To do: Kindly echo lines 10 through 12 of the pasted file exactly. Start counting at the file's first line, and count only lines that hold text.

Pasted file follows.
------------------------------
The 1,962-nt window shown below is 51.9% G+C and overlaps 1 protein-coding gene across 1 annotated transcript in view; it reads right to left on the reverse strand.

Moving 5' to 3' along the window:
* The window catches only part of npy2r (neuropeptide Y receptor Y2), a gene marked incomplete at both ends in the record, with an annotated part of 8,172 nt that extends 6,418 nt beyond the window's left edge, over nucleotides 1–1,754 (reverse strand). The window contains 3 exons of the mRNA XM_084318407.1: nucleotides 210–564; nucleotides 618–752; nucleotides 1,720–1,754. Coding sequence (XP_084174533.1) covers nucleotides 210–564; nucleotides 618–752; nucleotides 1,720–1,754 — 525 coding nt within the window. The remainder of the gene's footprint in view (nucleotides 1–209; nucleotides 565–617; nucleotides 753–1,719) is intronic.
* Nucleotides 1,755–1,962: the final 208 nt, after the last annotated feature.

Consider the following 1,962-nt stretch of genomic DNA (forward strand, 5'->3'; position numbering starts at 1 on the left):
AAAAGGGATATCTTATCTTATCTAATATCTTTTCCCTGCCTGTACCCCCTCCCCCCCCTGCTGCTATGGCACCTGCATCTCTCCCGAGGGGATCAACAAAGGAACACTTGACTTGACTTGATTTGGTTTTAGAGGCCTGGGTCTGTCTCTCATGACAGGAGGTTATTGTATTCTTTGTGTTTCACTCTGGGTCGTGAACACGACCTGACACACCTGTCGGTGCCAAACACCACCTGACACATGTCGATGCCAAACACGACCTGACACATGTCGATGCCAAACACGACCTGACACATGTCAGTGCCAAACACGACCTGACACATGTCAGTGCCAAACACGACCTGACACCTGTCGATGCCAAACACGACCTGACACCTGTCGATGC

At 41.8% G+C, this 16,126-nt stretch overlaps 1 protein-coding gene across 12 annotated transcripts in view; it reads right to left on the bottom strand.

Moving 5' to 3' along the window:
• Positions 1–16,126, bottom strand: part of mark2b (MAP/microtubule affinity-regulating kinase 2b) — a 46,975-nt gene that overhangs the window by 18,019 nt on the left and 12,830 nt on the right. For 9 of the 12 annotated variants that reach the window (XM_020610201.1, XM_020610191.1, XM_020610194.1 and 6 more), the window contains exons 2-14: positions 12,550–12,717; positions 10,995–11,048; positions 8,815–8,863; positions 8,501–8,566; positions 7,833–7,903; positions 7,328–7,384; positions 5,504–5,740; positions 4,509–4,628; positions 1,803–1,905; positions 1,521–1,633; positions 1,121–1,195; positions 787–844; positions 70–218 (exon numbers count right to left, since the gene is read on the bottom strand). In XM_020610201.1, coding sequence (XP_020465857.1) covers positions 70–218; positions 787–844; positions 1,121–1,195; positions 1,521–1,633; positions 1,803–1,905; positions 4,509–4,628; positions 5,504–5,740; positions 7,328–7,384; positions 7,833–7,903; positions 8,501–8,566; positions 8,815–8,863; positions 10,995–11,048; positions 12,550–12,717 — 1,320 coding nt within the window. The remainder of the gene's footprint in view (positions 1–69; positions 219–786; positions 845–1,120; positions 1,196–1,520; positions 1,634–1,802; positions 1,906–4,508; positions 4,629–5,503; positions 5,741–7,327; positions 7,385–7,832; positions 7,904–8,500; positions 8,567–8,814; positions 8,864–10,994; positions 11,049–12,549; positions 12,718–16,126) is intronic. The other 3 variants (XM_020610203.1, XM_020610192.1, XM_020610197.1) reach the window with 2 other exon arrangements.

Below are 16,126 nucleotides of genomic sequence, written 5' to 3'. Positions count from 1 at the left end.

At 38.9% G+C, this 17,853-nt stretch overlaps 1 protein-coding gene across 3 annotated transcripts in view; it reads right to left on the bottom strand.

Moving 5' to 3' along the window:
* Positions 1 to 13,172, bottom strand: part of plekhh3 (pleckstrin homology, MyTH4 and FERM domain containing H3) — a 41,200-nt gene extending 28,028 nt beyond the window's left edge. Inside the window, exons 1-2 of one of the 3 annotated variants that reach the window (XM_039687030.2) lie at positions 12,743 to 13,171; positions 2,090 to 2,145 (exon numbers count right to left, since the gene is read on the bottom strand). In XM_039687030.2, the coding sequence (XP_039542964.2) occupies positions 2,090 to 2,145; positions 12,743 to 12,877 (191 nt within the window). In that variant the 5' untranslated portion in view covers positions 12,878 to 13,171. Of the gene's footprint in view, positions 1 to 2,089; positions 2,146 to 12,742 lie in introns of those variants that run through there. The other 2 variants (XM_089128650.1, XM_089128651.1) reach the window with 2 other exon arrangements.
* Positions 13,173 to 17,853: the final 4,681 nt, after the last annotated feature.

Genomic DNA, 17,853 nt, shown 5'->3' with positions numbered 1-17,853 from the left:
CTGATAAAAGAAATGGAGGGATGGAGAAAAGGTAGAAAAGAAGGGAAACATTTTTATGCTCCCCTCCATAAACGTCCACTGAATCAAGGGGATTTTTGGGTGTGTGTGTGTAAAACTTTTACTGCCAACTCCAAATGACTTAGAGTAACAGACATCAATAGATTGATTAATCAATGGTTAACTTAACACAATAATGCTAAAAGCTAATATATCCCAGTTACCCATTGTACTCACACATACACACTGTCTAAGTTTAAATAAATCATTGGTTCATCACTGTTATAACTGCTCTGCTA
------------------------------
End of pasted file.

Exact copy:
Below are 16,126 nucleotides of genomic sequence, written 5' to 3'. Positions count from 1 at the left end.

At 38.9% G+C, this 17,853-nt stretch overlaps 1 protein-coding gene across 3 annotated transcripts in view; it reads right to left on the bottom strand.

Moving 5' to 3' along the window: